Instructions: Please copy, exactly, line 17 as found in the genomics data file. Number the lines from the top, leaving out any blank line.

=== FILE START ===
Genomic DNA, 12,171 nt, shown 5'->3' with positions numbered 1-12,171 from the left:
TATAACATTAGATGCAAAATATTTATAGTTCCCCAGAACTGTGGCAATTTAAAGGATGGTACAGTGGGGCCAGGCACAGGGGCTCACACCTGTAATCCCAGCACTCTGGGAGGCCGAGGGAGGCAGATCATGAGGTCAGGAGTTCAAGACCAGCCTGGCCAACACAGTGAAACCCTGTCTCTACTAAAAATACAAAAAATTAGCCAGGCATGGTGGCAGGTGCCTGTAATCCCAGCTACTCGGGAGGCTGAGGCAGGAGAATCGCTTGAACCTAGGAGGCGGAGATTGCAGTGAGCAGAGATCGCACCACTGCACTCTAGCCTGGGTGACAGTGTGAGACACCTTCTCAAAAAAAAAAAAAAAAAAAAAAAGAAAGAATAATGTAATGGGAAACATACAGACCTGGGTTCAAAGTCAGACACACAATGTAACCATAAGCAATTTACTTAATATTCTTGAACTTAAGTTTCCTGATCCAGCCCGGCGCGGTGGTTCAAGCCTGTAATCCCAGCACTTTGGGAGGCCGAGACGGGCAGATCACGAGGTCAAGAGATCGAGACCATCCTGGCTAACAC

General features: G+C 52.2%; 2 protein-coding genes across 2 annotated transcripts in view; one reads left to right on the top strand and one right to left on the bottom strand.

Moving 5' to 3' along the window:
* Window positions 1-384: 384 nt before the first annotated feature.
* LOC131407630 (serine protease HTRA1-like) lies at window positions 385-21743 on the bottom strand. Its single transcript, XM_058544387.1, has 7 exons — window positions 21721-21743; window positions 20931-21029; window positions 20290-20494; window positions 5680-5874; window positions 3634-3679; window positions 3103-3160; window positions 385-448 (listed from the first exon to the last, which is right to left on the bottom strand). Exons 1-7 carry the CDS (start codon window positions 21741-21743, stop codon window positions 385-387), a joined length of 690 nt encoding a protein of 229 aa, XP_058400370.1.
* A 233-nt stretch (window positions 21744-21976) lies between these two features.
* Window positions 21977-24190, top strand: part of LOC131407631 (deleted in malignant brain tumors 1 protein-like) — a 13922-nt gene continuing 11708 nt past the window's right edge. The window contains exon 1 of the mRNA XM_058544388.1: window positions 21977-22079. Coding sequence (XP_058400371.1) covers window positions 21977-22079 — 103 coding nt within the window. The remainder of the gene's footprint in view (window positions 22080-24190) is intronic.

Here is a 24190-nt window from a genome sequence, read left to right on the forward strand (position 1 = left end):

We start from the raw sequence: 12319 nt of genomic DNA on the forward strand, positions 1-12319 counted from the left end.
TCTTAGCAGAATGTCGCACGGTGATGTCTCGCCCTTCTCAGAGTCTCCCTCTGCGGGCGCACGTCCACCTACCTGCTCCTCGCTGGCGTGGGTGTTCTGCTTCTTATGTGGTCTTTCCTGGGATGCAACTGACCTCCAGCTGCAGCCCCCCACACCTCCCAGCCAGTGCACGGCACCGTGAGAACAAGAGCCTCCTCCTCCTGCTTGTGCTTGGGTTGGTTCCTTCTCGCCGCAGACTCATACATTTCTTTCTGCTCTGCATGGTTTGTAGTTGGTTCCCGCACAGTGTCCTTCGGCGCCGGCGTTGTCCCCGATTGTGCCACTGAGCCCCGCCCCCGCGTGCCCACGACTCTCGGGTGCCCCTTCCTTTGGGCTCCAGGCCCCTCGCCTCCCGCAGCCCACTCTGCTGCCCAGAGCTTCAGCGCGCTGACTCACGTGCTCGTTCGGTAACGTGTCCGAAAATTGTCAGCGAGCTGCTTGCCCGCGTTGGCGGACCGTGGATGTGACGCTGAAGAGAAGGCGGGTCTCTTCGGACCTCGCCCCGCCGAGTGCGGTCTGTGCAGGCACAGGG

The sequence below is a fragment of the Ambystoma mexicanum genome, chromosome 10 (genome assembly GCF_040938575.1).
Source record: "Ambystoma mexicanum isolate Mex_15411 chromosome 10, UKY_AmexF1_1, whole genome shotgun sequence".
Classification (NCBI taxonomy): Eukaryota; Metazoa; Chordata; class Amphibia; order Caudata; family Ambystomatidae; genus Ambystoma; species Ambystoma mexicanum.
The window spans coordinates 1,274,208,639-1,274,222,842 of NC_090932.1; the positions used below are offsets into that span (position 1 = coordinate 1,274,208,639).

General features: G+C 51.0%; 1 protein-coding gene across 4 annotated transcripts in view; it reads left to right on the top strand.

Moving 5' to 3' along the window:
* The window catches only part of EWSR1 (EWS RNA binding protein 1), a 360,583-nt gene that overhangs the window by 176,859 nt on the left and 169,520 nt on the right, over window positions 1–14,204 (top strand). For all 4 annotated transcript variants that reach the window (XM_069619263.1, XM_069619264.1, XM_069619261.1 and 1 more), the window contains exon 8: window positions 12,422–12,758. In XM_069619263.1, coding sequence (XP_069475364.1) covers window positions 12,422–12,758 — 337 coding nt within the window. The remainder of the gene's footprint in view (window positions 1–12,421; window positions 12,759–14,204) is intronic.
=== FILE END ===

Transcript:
Moving 5' to 3' along the window: